Diurnal effectiveness of pollination by bees and flies in agricultural Brassica rapa: Implications for ecosystem resilience
2013 (English)In: Basic and Applied Ecology, ISSN 1439-1791, Vol. 14, no 1, 20-27 p.Article in journal (Refereed) Published
Bees are known to provide pollination services to a wide range of crops, yet flies are rarely included in estimates of function. As bees and flies differ markedly in their life history characteristics and resource needs, they may be active and hence provide pollination services at different times of the day. Here, we explore the differences in bee and fly diurnal activity patterns and how this may impact upon pollination services provided to Brassica rapa, a mass-flowering crop. We observed pollinators at two-hourly intervals from 6:00 to 20:00 h in twelve fields in New Zealand in 2004-2005. Overall, bees were most active in the middle of the day and were more effective pollinators than flies, driven primarily by the high pollinator efficiency of Apis mellifera and Bombus terrestris. Some fly taxa however, visited flowers early and late in the day when there were few bees. The results of this study demonstrate that fine-scale temporal dynamics and the spatial distribution Of crop pollinators may directly affect the quantity of pollination services. The maintenance of biodiversity in agro-ecosystems may therefore be critical to ensure pollinator taxa are available under a range of environmental conditions.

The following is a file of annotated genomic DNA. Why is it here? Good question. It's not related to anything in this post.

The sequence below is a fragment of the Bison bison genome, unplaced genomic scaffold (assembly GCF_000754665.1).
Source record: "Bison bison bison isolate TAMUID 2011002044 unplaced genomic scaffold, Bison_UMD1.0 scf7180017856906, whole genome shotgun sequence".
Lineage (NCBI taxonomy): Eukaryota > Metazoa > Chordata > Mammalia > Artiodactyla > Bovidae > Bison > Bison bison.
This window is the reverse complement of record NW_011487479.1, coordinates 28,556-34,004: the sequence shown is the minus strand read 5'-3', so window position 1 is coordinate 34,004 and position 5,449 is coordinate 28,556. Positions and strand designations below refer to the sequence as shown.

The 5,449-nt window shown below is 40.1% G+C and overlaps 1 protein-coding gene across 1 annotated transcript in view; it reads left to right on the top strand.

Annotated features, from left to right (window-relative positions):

Place, publisher, year, edition, pages
2013. Vol. 14, no 1, 20-27 p.
Complementarity, Diptera, Hymenoptera, Insurance, Unmanaged, Mass-flowering crop, Stability, Ecosystem-services, Daily activity, Insect, Temporal activity
Environmental Sciences Ecology
IdentifiersURN: urn:nbn:se:su:diva-89882DOI: 10.1016/j.baae.2012.10.011ISI: 000317321300003OAI: oai:DiVA.org:su-89882DiVA: diva2:621211